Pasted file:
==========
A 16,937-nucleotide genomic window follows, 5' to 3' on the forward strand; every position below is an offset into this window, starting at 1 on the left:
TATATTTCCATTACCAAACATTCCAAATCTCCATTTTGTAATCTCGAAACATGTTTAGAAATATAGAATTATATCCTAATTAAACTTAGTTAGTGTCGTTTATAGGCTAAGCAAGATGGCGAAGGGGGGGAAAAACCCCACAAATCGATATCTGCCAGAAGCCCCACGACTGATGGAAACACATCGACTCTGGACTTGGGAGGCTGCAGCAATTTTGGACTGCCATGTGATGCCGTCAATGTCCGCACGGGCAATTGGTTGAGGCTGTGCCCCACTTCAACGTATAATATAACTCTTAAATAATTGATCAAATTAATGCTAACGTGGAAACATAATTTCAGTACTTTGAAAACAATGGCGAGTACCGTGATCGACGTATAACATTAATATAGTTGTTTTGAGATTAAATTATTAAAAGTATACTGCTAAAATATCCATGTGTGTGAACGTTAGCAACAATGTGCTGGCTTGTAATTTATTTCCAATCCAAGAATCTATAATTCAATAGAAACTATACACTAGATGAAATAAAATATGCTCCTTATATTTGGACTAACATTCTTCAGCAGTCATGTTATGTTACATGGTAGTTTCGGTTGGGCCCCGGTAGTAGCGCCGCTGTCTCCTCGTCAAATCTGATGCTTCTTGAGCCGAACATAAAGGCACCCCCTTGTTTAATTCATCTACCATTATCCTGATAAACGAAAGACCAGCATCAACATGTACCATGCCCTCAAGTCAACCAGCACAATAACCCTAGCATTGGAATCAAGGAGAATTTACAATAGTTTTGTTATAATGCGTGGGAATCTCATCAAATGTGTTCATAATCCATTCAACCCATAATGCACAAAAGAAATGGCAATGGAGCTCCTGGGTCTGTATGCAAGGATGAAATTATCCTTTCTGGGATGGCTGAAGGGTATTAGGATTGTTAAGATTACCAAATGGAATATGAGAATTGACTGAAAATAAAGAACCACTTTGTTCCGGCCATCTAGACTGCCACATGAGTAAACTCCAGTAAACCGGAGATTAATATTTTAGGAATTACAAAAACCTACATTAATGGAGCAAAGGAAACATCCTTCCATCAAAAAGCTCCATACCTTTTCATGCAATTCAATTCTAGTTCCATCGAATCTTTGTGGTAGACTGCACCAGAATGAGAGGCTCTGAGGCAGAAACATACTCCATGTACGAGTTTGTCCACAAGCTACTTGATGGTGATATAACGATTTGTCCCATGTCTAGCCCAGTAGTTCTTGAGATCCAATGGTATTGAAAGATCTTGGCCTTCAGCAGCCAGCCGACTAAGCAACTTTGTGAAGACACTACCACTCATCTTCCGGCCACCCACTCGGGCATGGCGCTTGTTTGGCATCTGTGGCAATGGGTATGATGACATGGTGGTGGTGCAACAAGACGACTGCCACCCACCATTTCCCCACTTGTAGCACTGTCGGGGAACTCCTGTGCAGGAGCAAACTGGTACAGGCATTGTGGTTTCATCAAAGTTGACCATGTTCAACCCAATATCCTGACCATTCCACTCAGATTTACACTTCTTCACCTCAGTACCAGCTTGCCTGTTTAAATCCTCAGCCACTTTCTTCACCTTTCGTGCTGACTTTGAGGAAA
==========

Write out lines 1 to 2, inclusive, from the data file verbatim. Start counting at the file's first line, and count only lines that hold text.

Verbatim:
A 16,937-nucleotide genomic window follows, 5' to 3' on the forward strand; every position below is an offset into this window, starting at 1 on the left:
TATATTTCCATTACCAAACATTCCAAATCTCCATTTTGTAATCTCGAAACATGTTTAGAAATATAGAATTATATCCTAATTAAACTTAGTTAGTGTCGTTTATAGGCTAAGCAAGATGGCGAAGGGGGGGAAAAACCCCACAAATCGATATCTGCCAGAAGCCCCACGACTGATGGAAACACATCGACTCTGGACTTGGGAGGCTGCAGCAATTTTGGACTGCCATGTGATGCCGTCAATGTCCGCACGGGCAATTGGTTGAGGCTGTGCCCCACTTCAACGTATAATATAACTCTTAAATAATTGATCAAATTAATGCTAACGTGGAAACATAATTTCAGTACTTTGAAAACAATGGCGAGTACCGTGATCGACGTATAACATTAATATAGTTGTTTTGAGATTAAATTATTAAAAGTATACTGCTAAAATATCCATGTGTGTGAACGTTAGCAACAATGTGCTGGCTTGTAATTTATTTCCAATCCAAGAATCTATAATTCAATAGAAACTATACACTAGATGAAATAAAATATGCTCCTTATATTTGGACTAACATTCTTCAGCAGTCATGTTATGTTACATGGTAGTTTCGGTTGGGCCCCGGTAGTAGCGCCGCTGTCTCCTCGTCAAATCTGATGCTTCTTGAGCCGAACATAAAGGCACCCCCTTGTTTAATTCATCTACCATTATCCTGATAAACGAAAGACCAGCATCAACATGTACCATGCCCTCAAGTCAACCAGCACAATAACCCTAGCATTGGAATCAAGGAGAATTTACAATAGTTTTGTTATAATGCGTGGGAATCTCATCAAATGTGTTCATAATCCATTCAACCCATAATGCACAAAAGAAATGGCAATGGAGCTCCTGGGTCTGTATGCAAGGATGAAATTATCCTTTCTGGGATGGCTGAAGGGTATTAGGATTGTTAAGATTACCAAATGGAATATGAGAATTGACTGAAAATAAAGAACCACTTTGTTCCGGCCATCTAGACTGCCACATGAGTAAACTCCAGTAAACCGGAGATTAATATTTTAGGAATTACAAAAACCTACATTAATGGAGCAAAGGAAACATCCTTCCATCAAAAAGCTCCATACCTTTTCATGCAATTCAATTCTAGTTCCATCGAATCTTTGTGGTAGACTGCACCAGAATGAGAGGCTCTGAGGCAGAAACATACTCCATGTACGAGTTTGTCCACAAGCTACTTGATGGTGATATAACGATTTGTCCCATGTCTAGCCCAGTAGTTCTTGAGATCCAATGGTATTGAAAGATCTTGGCCTTCAGCAGCCAGCCGACTAAGCAACTTTGTGAAGACACTACCACTCATCTTCCGGCCACCCACTCGGGCATGGCGCTTGTTTGGCATCTGTGGCAATGGGTATGATGACATGGTGGTGGTGCAACAAGACGACTGCCACCCACCATTTCCCCACTTGTAGCACTGTCGGGGAACTCCTGTGCAGGAGCAAACTGGTACAGGCATTGTGGTTTCATCAAAGTTGACCATGTTCAACCCAATATCCTGACCATTCCACTCAGATTTACACTTCTTCACCTCAGTACCAGCTTGCCTGTTTAAATCCTCAGCCACTTTCTTCACCTTTCGTGCTGACTTTGAGGAAA